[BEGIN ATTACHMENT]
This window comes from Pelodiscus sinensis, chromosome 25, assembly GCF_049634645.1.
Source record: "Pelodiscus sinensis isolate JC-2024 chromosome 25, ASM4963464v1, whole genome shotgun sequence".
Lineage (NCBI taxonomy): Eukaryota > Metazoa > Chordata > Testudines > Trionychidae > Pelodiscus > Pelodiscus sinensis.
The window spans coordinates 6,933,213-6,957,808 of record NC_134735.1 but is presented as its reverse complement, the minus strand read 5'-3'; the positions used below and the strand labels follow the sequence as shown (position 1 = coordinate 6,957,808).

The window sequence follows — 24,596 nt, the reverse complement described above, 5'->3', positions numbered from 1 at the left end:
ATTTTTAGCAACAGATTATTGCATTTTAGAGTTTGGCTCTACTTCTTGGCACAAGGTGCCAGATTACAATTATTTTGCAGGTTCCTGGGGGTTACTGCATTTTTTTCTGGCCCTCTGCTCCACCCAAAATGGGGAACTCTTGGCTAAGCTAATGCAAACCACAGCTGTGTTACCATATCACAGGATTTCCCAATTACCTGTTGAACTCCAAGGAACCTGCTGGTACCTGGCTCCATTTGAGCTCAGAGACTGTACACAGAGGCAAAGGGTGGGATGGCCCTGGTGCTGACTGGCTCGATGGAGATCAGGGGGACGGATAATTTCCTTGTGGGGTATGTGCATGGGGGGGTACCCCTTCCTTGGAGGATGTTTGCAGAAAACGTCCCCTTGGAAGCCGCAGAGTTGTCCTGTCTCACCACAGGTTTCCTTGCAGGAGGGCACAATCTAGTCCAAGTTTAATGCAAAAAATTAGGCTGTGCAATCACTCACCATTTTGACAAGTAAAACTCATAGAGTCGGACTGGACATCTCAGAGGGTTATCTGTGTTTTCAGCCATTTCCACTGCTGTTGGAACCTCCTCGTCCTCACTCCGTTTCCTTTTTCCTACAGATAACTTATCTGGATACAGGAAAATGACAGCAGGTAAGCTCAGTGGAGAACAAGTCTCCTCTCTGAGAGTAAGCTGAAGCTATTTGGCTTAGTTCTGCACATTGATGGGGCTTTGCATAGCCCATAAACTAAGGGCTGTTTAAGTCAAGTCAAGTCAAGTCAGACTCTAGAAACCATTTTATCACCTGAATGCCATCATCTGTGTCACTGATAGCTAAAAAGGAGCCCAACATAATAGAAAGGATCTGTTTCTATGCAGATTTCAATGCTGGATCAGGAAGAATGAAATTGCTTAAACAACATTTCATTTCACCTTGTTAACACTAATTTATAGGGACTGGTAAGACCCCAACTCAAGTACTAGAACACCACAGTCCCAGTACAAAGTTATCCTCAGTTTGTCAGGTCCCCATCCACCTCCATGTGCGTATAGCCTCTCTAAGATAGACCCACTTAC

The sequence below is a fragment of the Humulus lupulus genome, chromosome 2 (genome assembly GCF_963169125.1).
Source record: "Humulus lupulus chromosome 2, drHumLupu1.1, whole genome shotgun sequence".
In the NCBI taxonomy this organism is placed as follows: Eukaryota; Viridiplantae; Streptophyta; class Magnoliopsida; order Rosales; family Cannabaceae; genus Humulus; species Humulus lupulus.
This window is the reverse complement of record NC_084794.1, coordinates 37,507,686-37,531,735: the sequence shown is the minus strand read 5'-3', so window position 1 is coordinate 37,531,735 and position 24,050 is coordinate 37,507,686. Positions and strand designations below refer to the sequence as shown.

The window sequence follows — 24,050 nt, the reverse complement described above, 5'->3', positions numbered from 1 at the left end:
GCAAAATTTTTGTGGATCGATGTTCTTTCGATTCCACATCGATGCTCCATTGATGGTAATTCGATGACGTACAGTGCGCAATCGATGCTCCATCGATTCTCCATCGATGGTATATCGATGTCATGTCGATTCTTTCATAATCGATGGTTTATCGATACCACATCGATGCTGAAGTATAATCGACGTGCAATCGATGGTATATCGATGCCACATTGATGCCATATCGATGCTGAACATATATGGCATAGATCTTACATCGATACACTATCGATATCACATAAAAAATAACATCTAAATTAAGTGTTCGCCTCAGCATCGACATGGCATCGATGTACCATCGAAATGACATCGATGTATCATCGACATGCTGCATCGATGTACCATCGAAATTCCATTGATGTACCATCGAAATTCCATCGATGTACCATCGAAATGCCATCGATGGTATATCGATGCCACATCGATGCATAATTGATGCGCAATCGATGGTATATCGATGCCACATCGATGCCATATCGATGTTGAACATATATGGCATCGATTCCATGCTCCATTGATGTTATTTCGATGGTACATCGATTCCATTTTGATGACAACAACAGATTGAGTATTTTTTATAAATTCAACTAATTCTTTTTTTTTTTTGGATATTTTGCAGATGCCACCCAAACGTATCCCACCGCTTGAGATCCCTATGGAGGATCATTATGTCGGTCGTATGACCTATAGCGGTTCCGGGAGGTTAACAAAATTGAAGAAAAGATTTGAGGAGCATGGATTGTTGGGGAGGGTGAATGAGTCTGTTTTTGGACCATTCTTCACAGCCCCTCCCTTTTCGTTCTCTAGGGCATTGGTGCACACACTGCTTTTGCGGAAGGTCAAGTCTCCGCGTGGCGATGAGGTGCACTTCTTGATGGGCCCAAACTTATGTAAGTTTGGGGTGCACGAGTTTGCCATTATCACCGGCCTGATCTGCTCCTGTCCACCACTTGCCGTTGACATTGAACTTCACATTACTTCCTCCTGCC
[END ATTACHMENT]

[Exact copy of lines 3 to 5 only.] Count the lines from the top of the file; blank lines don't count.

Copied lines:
Lineage (NCBI taxonomy): Eukaryota > Metazoa > Chordata > Testudines > Trionychidae > Pelodiscus > Pelodiscus sinensis.
The window spans coordinates 6,933,213-6,957,808 of record NC_134735.1 but is presented as its reverse complement, the minus strand read 5'-3'; the positions used below and the strand labels follow the sequence as shown (position 1 = coordinate 6,957,808).

The window sequence follows — 24,596 nt, the reverse complement described above, 5'->3', positions numbered from 1 at the left end: